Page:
This study was supported by JPSP KAKENI Grant Number JP18H04372, JP16H01123, JP15H02148, JP26287142, JP25610160, JP18H01320, and JP15H03751. The above results were published in Chemical Geology on July 17th, 2019 (JST).

Title: Identifying volatile mantle trend with the water-fluorine-cerium systematics of basaltic glass
Authors: Kenji Shimizu1, Motoo Ito1, Qing Chang2, Takashi Miyazaki2, Kenta Ueki2, Chiaki Toyama2,3, Ryoko Senda2, Bogdan S. Vaglarov2, Tsuyoshi Ishikawa1, Jun-Ichi Kimura2
Affiliations: 1. Kochi Institute for Core Sample Research, Japan Agency for Marine-Earth Science and Technology 2. Department of Solid Earth Geochemistry, Japan Agency for Marine-Earth Science and Technology 3. Institute of Geology and Geoinformation, Geological Survey of Japan, National Institute of Advanced Industrial Science and Technology (AIST) 4. Graduate School of Social and Cultural Studies, Kyushu University

Figure 1

Figure 1. Areas of oceanic basalt with the same isotopic chemical compositions. Several mantle components have been proposed as explanations for the observed compositional range. Over the course of 4.6 billion years, depletions of water and magma (thick red arrow) from the initial mantle (a.k.a., the deep mantle), and accretions of pelagic sediments and oceanic crust to the initial mantle (thick blue arrows) occurred. This is considered to be the way the modern mantle diversified and became heterogeneous. Black arrows denote zones mantle components enriched in recycled materials.

Figure 2

Figure 2. Sampling sites for the seafloor basaltic glass used in this study. The symbols of samples used in this figure are indentical to those plotted in Figure 4. Circle, diamond and triangle symbols indicate massive glass, small glass analyzed in this study and small glass in previous study, respectively.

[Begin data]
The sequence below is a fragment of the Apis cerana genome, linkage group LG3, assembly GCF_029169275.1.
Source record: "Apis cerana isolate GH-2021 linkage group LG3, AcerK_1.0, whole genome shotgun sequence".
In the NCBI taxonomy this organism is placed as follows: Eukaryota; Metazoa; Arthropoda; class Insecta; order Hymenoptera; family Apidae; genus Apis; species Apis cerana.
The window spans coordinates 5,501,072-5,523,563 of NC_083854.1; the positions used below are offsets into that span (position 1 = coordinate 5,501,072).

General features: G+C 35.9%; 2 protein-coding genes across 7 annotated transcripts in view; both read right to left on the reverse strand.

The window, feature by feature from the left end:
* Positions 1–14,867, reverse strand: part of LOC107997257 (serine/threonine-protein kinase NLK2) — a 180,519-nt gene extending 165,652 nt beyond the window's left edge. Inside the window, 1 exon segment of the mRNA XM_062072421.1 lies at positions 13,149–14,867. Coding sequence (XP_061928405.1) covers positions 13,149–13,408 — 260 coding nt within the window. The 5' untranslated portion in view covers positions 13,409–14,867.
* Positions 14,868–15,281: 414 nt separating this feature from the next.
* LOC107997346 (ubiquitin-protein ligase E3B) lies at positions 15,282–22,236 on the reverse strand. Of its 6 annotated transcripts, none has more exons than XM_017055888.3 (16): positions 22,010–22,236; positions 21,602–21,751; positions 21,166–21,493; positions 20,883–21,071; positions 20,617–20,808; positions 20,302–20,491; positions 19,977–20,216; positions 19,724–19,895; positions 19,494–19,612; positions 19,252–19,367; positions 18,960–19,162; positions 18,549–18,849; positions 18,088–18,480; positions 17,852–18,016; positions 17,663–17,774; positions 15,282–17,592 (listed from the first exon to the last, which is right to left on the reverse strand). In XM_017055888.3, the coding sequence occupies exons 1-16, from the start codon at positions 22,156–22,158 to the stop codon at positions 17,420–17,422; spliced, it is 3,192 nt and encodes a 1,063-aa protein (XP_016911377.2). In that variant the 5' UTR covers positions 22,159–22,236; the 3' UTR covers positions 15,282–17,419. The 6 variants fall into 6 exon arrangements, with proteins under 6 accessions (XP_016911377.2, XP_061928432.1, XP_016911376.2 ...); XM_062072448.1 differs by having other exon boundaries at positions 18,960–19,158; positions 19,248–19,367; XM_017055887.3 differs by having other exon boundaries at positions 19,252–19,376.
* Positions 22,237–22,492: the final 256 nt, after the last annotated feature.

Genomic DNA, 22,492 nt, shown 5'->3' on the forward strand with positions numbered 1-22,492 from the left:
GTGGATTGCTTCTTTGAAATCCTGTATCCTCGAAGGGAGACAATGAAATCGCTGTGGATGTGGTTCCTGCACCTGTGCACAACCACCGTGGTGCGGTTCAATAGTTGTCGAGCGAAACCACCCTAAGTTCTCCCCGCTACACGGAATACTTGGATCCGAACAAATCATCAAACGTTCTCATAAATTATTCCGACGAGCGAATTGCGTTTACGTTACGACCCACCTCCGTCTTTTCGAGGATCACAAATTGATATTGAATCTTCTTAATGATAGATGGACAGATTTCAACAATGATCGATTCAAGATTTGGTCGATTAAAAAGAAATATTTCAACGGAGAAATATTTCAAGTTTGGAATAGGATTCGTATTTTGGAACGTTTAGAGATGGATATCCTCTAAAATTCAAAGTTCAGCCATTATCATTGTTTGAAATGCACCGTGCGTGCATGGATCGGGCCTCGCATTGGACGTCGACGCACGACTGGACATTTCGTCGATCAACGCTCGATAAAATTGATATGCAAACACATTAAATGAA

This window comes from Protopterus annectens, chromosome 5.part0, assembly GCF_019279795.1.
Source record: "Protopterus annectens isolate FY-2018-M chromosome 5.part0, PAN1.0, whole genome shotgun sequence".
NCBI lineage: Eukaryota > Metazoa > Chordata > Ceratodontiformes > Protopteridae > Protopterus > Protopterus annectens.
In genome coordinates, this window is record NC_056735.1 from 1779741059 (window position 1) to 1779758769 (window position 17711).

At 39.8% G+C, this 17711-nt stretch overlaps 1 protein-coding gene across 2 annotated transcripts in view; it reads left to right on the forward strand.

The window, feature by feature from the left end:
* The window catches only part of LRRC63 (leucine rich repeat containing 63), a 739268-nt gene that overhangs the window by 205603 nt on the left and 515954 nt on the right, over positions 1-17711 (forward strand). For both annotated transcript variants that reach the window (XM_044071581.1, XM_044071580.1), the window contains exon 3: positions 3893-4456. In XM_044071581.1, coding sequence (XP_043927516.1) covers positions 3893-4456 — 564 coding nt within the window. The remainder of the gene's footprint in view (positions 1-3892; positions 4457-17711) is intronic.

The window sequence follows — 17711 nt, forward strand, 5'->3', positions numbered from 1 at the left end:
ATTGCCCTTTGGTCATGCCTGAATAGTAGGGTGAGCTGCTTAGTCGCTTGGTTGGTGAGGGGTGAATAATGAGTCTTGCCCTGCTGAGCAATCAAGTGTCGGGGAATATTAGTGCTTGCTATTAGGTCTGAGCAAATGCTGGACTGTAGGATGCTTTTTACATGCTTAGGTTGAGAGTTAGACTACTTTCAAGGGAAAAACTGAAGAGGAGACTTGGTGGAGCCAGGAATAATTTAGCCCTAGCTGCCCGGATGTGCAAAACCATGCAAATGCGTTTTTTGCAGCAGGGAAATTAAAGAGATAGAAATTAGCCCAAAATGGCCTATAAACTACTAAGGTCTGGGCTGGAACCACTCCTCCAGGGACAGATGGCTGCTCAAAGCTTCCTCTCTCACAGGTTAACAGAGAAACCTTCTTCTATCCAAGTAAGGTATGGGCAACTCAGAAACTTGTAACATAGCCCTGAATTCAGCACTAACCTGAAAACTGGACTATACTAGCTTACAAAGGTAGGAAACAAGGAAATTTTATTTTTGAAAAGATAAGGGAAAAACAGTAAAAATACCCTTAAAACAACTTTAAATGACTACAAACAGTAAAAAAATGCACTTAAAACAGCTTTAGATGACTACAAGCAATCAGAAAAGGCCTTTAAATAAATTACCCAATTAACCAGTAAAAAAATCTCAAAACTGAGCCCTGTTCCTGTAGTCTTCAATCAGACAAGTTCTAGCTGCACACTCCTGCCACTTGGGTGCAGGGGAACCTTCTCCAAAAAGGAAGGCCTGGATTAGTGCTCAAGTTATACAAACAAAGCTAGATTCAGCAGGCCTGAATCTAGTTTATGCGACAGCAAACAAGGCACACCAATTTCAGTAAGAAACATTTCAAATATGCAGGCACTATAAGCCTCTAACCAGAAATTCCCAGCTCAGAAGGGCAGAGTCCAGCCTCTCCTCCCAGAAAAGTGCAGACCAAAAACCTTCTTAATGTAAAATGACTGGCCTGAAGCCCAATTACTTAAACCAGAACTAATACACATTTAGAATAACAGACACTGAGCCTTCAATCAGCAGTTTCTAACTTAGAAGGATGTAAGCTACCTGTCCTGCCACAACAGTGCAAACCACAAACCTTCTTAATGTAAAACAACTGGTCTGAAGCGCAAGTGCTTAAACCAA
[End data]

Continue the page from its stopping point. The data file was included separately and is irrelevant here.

Figure 3

Figure 3. Massive basaltic glass from the seafloor (width: 5 cm) collected from the East Pacific Rise at a depth of 2600 m. Since the eruption occurred on the deep seafloor, the glass has no observable vesicles, indicating that original signatures of volatiles, such as water, were preserved.

Figure 4

Figure 4. Strong linear correlation between water and fluorine in the deep seafloor volcanic glass discovered in this study. The proposed mantle trend shown here is attributed to the mixture of upper mantle water and deep mantle water. Samples from seawater that had high concentrations of chlorine contamination or were rich in recycled materials were excluded, and only the samples marked with a circle (high-precision analysis values for large massive glass) were used to calculate the trend.


(For this study)
Kenji Shimizu, Research Scientist, Isotope Geochemistry Research Group,
Institute for Extra-cutting-edge Science and Technology Avant-garde Research, Kochi Institute for Core Sample Research
(For press release)
Public Relations Section, Marine Science and Technology Strategy Department
Inquiry Form